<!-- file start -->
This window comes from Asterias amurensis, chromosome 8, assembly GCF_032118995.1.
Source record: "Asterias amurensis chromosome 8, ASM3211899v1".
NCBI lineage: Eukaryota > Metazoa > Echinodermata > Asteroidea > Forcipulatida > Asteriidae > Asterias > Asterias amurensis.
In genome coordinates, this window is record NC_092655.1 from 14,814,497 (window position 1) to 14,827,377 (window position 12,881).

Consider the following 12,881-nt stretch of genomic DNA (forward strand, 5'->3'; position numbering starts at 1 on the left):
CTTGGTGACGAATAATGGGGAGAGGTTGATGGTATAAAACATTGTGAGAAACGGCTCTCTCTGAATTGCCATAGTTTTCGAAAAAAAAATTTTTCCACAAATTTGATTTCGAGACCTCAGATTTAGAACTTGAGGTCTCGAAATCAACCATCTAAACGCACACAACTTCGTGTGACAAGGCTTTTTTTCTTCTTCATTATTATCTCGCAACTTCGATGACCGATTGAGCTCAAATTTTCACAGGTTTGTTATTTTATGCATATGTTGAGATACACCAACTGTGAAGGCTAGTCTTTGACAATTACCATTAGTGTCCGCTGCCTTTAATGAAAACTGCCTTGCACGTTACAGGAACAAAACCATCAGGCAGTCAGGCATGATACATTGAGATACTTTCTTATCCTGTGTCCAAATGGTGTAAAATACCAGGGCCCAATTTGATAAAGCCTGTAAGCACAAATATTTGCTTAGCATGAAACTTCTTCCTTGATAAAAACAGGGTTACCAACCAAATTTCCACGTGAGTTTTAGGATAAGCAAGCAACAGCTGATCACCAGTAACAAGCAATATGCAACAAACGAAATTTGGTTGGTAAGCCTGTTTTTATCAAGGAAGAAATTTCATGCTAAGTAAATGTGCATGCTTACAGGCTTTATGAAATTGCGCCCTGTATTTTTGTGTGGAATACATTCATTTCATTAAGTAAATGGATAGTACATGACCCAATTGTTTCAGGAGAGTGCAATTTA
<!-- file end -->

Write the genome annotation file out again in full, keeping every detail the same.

This window comes from Asterias amurensis, chromosome 8, assembly GCF_032118995.1.
Source record: "Asterias amurensis chromosome 8, ASM3211899v1".
NCBI lineage: Eukaryota > Metazoa > Echinodermata > Asteroidea > Forcipulatida > Asteriidae > Asterias > Asterias amurensis.
In genome coordinates, this window is record NC_092655.1 from 14,814,497 (window position 1) to 14,827,377 (window position 12,881).

Consider the following 12,881-nt stretch of genomic DNA (forward strand, 5'->3'; position numbering starts at 1 on the left):
CTTGGTGACGAATAATGGGGAGAGGTTGATGGTATAAAACATTGTGAGAAACGGCTCTCTCTGAATTGCCATAGTTTTCGAAAAAAAAATTTTTCCACAAATTTGATTTCGAGACCTCAGATTTAGAACTTGAGGTCTCGAAATCAACCATCTAAACGCACACAACTTCGTGTGACAAGGCTTTTTTTCTTCTTCATTATTATCTCGCAACTTCGATGACCGATTGAGCTCAAATTTTCACAGGTTTGTTATTTTATGCATATGTTGAGATACACCAACTGTGAAGGCTAGTCTTTGACAATTACCATTAGTGTCCGCTGCCTTTAATGAAAACTGCCTTGCACGTTACAGGAACAAAACCATCAGGCAGTCAGGCATGATACATTGAGATACTTTCTTATCCTGTGTCCAAATGGTGTAAAATACCAGGGCCCAATTTGATAAAGCCTGTAAGCACAAATATTTGCTTAGCATGAAACTTCTTCCTTGATAAAAACAGGGTTACCAACCAAATTTCCACGTGAGTTTTAGGATAAGCAAGCAACAGCTGATCACCAGTAACAAGCAATATGCAACAAACGAAATTTGGTTGGTAAGCCTGTTTTTATCAAGGAAGAAATTTCATGCTAAGTAAATGTGCATGCTTACAGGCTTTATGAAATTGCGCCCTGTATTTTTGTGTGGAATACATTCATTTCATTAAGTAAATGGATAGTACATGACCCAATTGTTTCAGGAGAGTGCAATTTA